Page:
How Fracking and the Shale Gas Revolution Undermine Green Energy Development
Celeste Kauffman July 14, 2014
By joining the “shale gas revolution,” Latin America and other countries of the global South are abandoning the green energy revolution.
Shale gas (natural gas trapped in shale rock) production began to expand in the United States in around 2006, the result of high oil prices and technological advances that substantially reduced the cost of accessing shale gas. By 2010, industry hailed a “shale gas revolution,” as its production increased from less than 1% of domestic natural gas production in 2000 to over 20% by 2010, and projections showed that this would only continue to rise, leading to domestic energy independence in a few short decades. Natural gas was touted as a form of clean energy, as it does not produce as much carbon dioxide as other fossil fuels. While it began as a US phenomenon, the shale gas revolution quickly spread to other countries and regions, first Canada and Europe, and later countries in Latin America and Africa.
The technological advances that permitted this revolution are related to hydraulic fracturing (fracking). Fracking is a process of horizontal drilling in which drillers inject vast quantities of water, mixed with sand and chemicals, into shale rock. This high pressure injection fractures the rock and releases the natural gas trapped inside.
While industry has heralded natural gas as a green energy, in reality, the environmental impacts of fracking to obtain shale gas are manifold. Fracking causes water depletion and pollution. It pollutes water with between 80 and 330 tons of toxic chemicals per frack, which then must be disposed off after the frack is complete, often leading to surface water contamination and spills. Additionally, fracking can cause earthquakes and leads to air pollution.
In addition to direct environmental impacts, industry spin claiming that natural gas is a clean energy source also siphons resources and investment away from less developed but legitimate green energy sources. Thus, in 2013, investments in renewable energy sources declined 5% in North America, reaching its lowest numbers since 2010. By contrast, spending on oil and gas has more than doubled since 2009.Since 2012, investors have increased investments to the Energy Select Sector SPDR Fund, which tracks oil and gas companies, by $US2.3 billion, while withdrawing $US32.5 million from the largest exchange-traded fund in renewable-energy equities.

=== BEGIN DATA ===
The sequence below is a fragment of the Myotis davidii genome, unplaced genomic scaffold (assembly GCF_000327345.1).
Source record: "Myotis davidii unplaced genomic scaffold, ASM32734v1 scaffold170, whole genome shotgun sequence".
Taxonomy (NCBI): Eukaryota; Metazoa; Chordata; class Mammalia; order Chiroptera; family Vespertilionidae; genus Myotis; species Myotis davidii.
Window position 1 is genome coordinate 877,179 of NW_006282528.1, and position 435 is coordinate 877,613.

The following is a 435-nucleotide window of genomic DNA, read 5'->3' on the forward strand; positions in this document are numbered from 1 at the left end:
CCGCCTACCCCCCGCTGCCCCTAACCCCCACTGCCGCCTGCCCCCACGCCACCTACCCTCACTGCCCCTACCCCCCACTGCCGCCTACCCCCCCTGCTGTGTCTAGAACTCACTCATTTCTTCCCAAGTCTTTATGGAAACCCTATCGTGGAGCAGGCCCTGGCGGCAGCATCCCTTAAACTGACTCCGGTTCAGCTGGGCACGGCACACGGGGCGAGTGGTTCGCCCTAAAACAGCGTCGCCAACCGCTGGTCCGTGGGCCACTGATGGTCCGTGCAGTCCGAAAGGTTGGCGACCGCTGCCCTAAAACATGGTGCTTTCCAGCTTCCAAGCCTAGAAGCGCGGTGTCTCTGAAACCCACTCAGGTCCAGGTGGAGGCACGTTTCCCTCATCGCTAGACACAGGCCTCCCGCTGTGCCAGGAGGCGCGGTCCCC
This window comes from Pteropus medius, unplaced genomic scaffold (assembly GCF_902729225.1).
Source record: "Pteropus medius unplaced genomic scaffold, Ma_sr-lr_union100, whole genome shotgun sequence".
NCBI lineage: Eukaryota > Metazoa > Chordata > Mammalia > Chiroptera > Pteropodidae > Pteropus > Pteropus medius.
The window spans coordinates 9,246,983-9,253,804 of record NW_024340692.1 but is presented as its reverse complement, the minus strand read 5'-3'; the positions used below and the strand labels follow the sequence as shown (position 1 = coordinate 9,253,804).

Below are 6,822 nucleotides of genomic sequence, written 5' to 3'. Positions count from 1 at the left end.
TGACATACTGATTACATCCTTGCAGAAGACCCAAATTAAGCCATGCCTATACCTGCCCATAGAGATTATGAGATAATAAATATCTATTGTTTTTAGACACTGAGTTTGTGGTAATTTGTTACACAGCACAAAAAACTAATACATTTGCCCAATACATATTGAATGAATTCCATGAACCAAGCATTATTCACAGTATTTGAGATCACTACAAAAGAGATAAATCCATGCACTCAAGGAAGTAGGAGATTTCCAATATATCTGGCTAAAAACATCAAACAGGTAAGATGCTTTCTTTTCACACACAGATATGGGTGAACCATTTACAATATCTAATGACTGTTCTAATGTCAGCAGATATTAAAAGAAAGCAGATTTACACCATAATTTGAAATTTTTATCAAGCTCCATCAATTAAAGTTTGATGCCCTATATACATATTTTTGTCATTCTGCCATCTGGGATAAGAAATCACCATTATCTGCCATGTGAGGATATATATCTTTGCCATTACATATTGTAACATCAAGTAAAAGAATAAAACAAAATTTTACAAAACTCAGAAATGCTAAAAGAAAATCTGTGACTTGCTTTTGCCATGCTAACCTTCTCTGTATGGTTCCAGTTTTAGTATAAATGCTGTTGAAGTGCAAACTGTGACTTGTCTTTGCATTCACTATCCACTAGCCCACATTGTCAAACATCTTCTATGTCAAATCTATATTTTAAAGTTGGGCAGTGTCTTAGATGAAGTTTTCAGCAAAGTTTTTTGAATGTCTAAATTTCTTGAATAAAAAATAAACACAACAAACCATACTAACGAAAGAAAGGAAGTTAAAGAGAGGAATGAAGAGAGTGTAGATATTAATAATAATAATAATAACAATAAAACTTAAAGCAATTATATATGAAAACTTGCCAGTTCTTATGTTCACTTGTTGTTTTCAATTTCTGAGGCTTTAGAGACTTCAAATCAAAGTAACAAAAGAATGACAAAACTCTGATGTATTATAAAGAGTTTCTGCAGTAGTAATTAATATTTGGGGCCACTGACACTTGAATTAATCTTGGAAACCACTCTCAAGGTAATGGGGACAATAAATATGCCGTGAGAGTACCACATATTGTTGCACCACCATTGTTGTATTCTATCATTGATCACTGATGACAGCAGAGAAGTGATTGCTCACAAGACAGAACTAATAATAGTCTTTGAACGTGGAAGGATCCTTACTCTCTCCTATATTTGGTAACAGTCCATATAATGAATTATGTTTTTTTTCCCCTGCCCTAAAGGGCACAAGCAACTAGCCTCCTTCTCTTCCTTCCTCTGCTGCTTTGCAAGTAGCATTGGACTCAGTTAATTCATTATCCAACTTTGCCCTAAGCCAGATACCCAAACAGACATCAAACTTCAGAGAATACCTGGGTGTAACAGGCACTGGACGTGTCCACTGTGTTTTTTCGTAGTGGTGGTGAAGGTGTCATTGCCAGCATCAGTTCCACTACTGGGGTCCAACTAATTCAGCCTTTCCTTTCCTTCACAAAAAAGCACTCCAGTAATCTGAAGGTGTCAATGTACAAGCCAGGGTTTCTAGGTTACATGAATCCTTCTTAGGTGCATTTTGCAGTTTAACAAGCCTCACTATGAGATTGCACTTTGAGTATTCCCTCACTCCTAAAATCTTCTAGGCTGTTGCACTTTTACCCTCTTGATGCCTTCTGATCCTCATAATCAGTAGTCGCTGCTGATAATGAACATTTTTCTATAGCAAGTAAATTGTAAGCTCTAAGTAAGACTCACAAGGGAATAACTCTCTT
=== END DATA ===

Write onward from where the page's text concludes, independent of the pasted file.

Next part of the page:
Reductions in investments have had a direct impact on the continued development of renewable energy. Thus, while combined capacity for solar and wind power expanded 30% in 2012, this increase dropped to 9% in 2013.
Dwindling support for renewable energy is not just a private phenomenon. In the US, cheap natural gas has undermined political support for tax credits for renewable energy. When federal incentives expired in 2013, wind farm construction dropped 92%.
The situation is similar in Europe. The European Union Horizon 2020 project allocates a substantial portion of its €80bn budget to research and development of renewable energy such as solar and wave power. However, after 18 months of intensive fossil fuel industry lobbying, the EU named natural gas a green energy source, eligible for Horizon funds. This means that a large portion of EU funds available to make legitimate renewable energy sources competitive will now be used to subsidize the environmentally catastrophic fracking industry.
The lack of interest in renewable energy sources will likely travel hand-in-hand with the shale gas revolution to Latin America and Africa. Regional financial institutions, such as the Inter-American Development Bank (IADB), are already showing increased interest in natural gas projects. The IADB has invested 30,727,850 USD in energy projects in the region in the past five years, making it the Bank’s second largest area of investment. Many of these projects relate to green energy development, including solar and wind energy.
Thus, it is troubling that its repertoire has begun to include financing for projects related to natural gas, which it hails as a clean energy. For example, while the project description does not explicitly refer to natural gas, the IADB has supported several projects to develop “low-carbon fuel alternatives” in Brazil. Also, in 2014, the IADB is considering a natural gas project in Uruguay, which the Bank argues will “lead to a reduction of GHG emissions, as the country switches away from costly, more carbon-intensive diesel-fueled electricity generation to natural gas-fueled generation.” The Bank’s lack of understanding regarding clean energy is disturbing to say the least.
Even if such projects do not directly fund fracking, the current increase in the popularity of natural gas stems from industry greenwashing coupled with fracking’s ability to produce more gas cheaply. This combination creates a strong incentive to divert resources from renewable energy projects, which often require greater investment during their development phase, to natural gas, which is marketed as a profitable, “green” investment.
With climate change on the international agenda, and economies that are often growing faster than global North counterparts, the global South, and Latin America in particular, has the opportunity to make smart investments and focus on developing truly green, renewable energies. Thus, the global South should avoid being drawn away from green clean energy sources by the false promises of natural gas and fracking.